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The basics of crowdfunding

Crowdfunding is just one of many financing options open to small businesses in the UK, but it’s one steadily increasing in popularity. Here’s a guide to how it works and which sites you can choose from

Crowdfunding is a way of financing a project using the internet and social networking to get small amounts of money from a lot of people. A big part of its appeal lies with the access it gives you to a global audience. Crowdfunding sites helped raise £1.59 billion in 2012 which is projected to grow to £3.12 billion in 2013.

How does it work?

You set up a page through a crowdfunding platform, providing a clear overview of the project, the amount of money sought and what it will be used for. Supporters can then donate. You can choose to offer nothing in return, offer incentives and rewards to supporters at different levels, or give away equity. It’s then up to you to publicise your project using social media.

Regardless of which site you choose, there are some things you can do to increase your chances of achieving your goal:

  • Make a high-quality video. Most “pitches” use video and it can be what people rely on when trying to decide whether to invest
  • Offer enticing rewards. What would persuade you to part with your cash?
  • Set a realistic goal. This is about covering your costs and getting your project off the ground, not necessarily making you rich
  • Promote your project in every way you can (for example, get in touch with bloggers and reporters who write about similar projects)
  • Use the best images you can afford. Images can easily go viral on networks like Pinterest, driving more traffic to your project

Crowdfunding sites

Some crowdfunding sites will let you keep 100% of the project’s funds, regardless of whether or not you reach your goal, depending on the programme you choose to set up. Here are the biggest:


Launched in 2009 and focusing on the arts, Kickstarter has helped to fund 52,000 creative projects via donations from 5.3 million people, pledging $903 million. If a project is successfully funded, they apply a 5% fee to the funds collected.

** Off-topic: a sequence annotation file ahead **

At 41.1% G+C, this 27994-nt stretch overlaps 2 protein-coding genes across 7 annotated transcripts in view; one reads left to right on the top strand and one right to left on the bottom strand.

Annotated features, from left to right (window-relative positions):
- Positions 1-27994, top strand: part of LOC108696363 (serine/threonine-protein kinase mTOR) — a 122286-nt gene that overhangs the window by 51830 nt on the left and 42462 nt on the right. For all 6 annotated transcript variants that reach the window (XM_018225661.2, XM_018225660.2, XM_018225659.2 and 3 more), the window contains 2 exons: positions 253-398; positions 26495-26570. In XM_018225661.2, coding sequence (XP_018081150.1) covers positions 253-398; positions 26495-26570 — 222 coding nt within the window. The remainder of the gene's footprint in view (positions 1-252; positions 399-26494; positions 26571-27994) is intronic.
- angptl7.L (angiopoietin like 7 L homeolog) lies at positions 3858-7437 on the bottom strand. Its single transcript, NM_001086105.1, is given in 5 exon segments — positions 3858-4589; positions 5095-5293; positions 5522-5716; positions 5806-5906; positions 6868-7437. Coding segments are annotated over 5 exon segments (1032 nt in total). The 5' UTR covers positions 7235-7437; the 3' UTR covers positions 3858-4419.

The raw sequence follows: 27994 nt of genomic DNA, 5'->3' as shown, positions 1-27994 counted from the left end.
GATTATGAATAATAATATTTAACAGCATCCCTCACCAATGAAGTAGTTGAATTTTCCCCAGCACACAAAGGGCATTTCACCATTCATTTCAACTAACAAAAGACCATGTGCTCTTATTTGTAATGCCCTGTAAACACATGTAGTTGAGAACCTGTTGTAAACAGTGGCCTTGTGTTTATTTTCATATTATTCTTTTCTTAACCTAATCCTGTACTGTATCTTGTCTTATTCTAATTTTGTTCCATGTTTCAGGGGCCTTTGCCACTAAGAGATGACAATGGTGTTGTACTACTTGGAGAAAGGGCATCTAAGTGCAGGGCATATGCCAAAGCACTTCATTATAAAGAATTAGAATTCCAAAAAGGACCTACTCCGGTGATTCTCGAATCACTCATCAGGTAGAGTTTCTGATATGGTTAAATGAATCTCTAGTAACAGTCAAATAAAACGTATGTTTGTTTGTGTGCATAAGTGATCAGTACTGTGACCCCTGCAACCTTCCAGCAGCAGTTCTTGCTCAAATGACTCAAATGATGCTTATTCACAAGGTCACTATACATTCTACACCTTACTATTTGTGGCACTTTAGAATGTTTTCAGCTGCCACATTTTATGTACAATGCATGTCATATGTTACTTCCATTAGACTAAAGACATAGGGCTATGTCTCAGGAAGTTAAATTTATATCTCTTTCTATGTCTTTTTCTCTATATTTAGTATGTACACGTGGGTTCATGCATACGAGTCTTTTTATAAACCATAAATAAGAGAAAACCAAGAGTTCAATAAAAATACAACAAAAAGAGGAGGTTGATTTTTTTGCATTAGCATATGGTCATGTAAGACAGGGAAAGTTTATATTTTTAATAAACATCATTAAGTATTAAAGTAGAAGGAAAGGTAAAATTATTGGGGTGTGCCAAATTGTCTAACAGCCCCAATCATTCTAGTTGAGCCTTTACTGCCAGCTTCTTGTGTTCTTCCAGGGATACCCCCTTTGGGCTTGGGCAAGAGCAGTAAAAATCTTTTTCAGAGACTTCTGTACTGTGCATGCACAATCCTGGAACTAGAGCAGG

Indiegogo began in 2008, targeting the independent film industry but quickly broadened its scope and is now the leading international platform. It charges a 9% fee on funds raised, but if you reach your goal, you get 5% back.


Falling between straight crowdfunding and equity crowdfunding is Crowdfunder, which stipulates that you reward investors. The UK’s largest crowdfunding network has launched more than 3,000 projects and raised over £1 million. All you need is your idea, five rewards and a short video explaining your project. If you don’t hit your target you don’t get charged.

Equity crowdfunding

This differs from crowdfunding by promising equity in return for investment. These are the best-known platforms:

Funding Circle

Launched in 2010, this marketplace helps businesses to find low-cost loans quickly. Local councils, universities and the Government have joined forces with Funding Circle to lend money to UK businesses. So far 60,428 people have invested £185,078,580.


Also founded in 2010, this platform offers people equity in unlisted UK-registered businesses in exchange for investment. Crowdcube operates on the ’all or nothing‘ model: when a pitch reaches its target, the business receives the funding (and is charged a 5% commission). If it doesn’t reach its target then all funds are returned to the investors and no money is charged.


Using a similar model to Crowdcube, Seedrs allows investors to put as little as £10 into the start-ups and lets early-stage businesses with less than one year of trading history raise up to £150,000. Seedrs is also an ’all or nothing‘ platform.

The crowdfunders all have different strengths and specialist areas, so it’s worth doing your research to find the right one. For a full list of the top 100 crowdfunders, click here.


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